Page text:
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Man Buys Two Metric Tons of LEGO Bricks; Sorts Them Via Machine Learning
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iStock // Ekaterina Minaeva

Jacques Mattheij made a small, but awesome, mistake. He went on eBay one evening and bid on a bunch of bulk LEGO brick auctions, then went to sleep. Upon waking, he discovered that he was the high bidder on many, and was now the proud owner of two tons of LEGO bricks. (This is about 4400 pounds.) He wrote, "[L]esson 1: if you win almost all bids you are bidding too high."

Mattheij had noticed that bulk, unsorted bricks sell for something like €10/kilogram, whereas sets are roughly €40/kg and rare parts go for up to €100/kg. Much of the value of the bricks is in their sorting. If he could reduce the entropy of these bins of unsorted bricks, he could make a tidy profit. While many people do this work by hand, the problem is enormous—just the kind of challenge for a computer. Mattheij writes:

There are 38000+ shapes and there are 100+ possible shades of color (you can roughly tell how old someone is by asking them what lego colors they remember from their youth).

In the following months, Mattheij built a proof-of-concept sorting system using, of course, LEGO. He broke the problem down into a series of sub-problems (including "feeding LEGO reliably from a hopper is surprisingly hard," one of those facts of nature that will stymie even the best system design). After tinkering with the prototype at length, he expanded the system to a surprisingly complex system of conveyer belts (powered by a home treadmill), various pieces of cabinetry, and "copious quantities of crazy glue."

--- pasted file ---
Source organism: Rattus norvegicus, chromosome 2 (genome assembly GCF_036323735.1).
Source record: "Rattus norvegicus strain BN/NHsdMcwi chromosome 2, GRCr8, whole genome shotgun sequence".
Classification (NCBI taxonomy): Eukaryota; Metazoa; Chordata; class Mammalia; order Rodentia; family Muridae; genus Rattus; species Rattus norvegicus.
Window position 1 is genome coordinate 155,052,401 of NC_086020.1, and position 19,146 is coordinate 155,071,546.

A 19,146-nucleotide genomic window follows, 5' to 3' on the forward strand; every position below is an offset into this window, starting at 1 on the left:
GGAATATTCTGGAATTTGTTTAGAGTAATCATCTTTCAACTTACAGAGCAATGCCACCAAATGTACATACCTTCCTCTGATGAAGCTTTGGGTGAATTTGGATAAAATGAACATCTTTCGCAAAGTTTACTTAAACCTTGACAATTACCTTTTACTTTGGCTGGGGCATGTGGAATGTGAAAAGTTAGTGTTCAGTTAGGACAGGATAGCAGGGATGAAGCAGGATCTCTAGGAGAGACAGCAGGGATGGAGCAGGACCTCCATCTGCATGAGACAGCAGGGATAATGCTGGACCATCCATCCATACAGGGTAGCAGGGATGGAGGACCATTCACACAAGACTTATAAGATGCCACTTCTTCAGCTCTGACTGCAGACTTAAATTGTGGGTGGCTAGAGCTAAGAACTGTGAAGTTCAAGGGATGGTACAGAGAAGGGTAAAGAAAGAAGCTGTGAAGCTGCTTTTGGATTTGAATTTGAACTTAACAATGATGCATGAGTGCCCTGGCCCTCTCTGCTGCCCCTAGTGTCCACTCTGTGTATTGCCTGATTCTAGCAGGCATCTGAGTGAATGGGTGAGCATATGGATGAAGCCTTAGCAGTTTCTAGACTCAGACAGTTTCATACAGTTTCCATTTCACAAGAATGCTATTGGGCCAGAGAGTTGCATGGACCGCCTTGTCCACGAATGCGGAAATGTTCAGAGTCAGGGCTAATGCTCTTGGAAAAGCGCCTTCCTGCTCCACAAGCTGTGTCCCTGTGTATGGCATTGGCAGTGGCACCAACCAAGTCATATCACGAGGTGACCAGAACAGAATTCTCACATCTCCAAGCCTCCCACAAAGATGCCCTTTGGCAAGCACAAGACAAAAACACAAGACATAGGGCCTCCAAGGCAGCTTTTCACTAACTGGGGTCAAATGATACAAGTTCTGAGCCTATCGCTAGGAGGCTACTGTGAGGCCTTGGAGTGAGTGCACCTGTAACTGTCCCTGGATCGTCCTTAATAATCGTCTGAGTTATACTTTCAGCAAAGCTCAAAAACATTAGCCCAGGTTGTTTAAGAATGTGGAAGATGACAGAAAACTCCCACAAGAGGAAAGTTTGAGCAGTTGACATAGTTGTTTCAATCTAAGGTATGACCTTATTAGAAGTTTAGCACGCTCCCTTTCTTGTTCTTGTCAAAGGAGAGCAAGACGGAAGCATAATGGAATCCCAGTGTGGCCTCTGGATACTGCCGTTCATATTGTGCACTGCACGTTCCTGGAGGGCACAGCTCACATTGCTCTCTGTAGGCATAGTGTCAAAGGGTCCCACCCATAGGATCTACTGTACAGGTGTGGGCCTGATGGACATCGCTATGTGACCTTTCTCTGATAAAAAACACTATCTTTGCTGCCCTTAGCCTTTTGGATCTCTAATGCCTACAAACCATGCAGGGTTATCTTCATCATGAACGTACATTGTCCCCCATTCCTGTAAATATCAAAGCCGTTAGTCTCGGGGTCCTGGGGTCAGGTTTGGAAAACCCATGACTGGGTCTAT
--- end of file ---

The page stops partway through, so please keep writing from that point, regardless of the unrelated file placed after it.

Here's a video showing the current system running at low speed:

The key part of the system was running the bricks past a camera paired with a computer running a neural net-based image classifier. That allows the computer (when sufficiently trained on brick images) to recognize bricks and thus categorize them by color, shape, or other parameters. Remember that as bricks pass by, they can be in any orientation, can be dirty, can even be stuck to other pieces. So having a flexible software system is key to recognizing—in a fraction of a second—what a given brick is, in order to sort it out. When a match is found, a jet of compressed air pops the piece off the conveyer belt and into a waiting bin.

After much experimentation, Mattheij rewrote the software (several times in fact) to accomplish a variety of basic tasks. At its core, the system takes images from a webcam and feeds them to a neural network to do the classification. Of course, the neural net needs to be "trained" by showing it lots of images, and telling it what those images represent. Mattheij's breakthrough was allowing the machine to effectively train itself, with guidance: Running pieces through allows the system to take its own photos, make a guess, and build on that guess. As long as Mattheij corrects the incorrect guesses, he ends up with a decent (and self-reinforcing) corpus of training data. As the machine continues running, it can rack up more training, allowing it to recognize a broad variety of pieces on the fly.